We woke to a beautiful morning, packed up, filled with water, dumped our tanks and we were on our way heading north on the prairies:
The road goes on forever:
Trains, trees, river, rock formations – all in a row:
We made our way to Douglas and got settled in their little city park (free):
With the North Platte River in our backyard:
After setting up, we took a walk around the park area, had lunch and then headed off to see the World’s Largest Jackalope:
Isn’t he just the cutest!
From the internet:
History and legend of the Jackalope:
“The jackalope is an antlered species of rabbit, unfortunately rumored to be extinct, though occasional sightings of this rare creature continue to occur, suggesting that pockets of jackalope populations continue to persist in its native home, the American West. The jackalope is an aggressive species, willing to use its antlers to fight. Thus, it is also sometimes called the "warrior rabbit."
Jackalopes possess an uncanny ability to mimic human sounds. In the old West, when cowboys would gather by their campfires to sing at night, jackalopes would frequently be heard singing back, mimicking the voices of the cowboys. Jackalopes become especially vocal before thunderstorms, perhaps because they mate only when lightning flashes (or so it is theorized). When chased, the jackalope will use its vocal abilities to elude capture. For instance, when chased by people it will call out phrases such as, "There he goes, over there," in order to throw pursuers off its track. The best way to catch a jackalope is to lure it with whiskey, as they have a particular fondness for this drink. Once intoxicated, the animal becomes slower and easier to hunt.
Jackalope milk is particularly sought after because it is believed to be a powerful aphrodisiac (for which reason, the jackalope is also sometimes referred to as the 'horny rabbit'). However, it can be incredibly dangerous to milk a jackalope, and any attempt to do so is not advised. A peculiar feature of the milk is that it comes from the animal already homogenized on account of the creature's powerful leaps.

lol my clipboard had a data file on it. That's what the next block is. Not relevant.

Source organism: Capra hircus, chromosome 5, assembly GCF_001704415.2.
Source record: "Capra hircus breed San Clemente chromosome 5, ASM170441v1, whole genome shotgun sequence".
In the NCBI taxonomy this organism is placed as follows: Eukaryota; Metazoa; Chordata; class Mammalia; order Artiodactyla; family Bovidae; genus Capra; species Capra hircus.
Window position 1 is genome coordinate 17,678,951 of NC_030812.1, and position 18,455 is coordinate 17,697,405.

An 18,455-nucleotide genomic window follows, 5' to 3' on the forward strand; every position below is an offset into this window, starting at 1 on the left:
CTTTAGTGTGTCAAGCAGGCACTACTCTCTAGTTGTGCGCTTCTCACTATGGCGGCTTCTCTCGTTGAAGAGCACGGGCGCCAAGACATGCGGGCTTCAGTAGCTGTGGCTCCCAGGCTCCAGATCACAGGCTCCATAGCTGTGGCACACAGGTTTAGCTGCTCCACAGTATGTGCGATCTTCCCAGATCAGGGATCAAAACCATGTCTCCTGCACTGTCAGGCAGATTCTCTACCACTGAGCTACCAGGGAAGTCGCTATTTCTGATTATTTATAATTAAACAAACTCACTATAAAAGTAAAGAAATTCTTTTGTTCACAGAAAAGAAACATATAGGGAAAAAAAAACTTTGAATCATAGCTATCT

Douglas, Wyoming has declared itself to be the Jackalope capital of America because, according to legend, the first jackalope was spotted there around 1829. A large statue of a jackalope stands in the town center, and every year the town plays host to Jackalope Day, usually held in June. Jackalope hunting licenses can be obtained from the Douglas Chamber of Commerce, though hunting of jackalopes is restricted to the hours of midnight to 2 a.m. on June 31.
The Warrior Rabbit
Douglas Herrick, a long-time resident of Douglas, Wyoming, is often credited with popularizing knowledge of the Jackalope. In the 1930s Douglas and his brother Ralph began selling mounted Jackalope heads to the public, and these became wildly popular. Examples of their work can be found in many bars and homes throughout the United States. Jackalope postcards also became a popular Western souvenir. Douglas Herrick died on January 6, 2003 at the age of 82.
The jackalope is now most commonly sighted in the states of Colorado, Wyoming, and Nebraska. However, the jackalope does appear to have a European cousin, which in Germany is known as the wolperdinger. In Sweden, a related species is called the skvader. “
The best part of finding the world’s largest jackalope was that he was located at the Douglas Railroad Interpretive Museum.
This is the original train station:
The center had nine vehicles and we were able to go into 5 of them – how impressive!
Even a potty!
What a great outdoor museum. We stopped inside the train station which was also the visitor center for the area and talked to the folks there. They took us in the back and showed us their model train setup – Such detail!
And shared with us some great stories about the jackalope and the town:
What a gem of a place!
From there we went to the World’s Second Largest Jackalope (a few blocks away). This one was the World’s Largest until they built the one at the train station – .
This one had whiskers – :
Our next stop was the Ayres Natural Bridge:
The way to the Bridge:
The park – so beautiful:
The Natural Bridge:
People cooling off in the river:
And the red rocks surrounding the bridge:
The view on our way back to the interstate:
On our way back, we stopped at the local American Legion and talk with the folks there. Back home we relaxed the rest of the evening.
Today it was 97 degrees here – very hot. We have no hookups so for a few hours we ran the generator to power the AC. We were going to stay another day here but not sure with the heat. Will decide tomorrow so stay tuned.
Stats for today:
Miles Traveled: 63 Miles
Wyoming: 8th Street, GilChrist Street; 9th Street; I-25; West Yellowstone Highway; Grant Street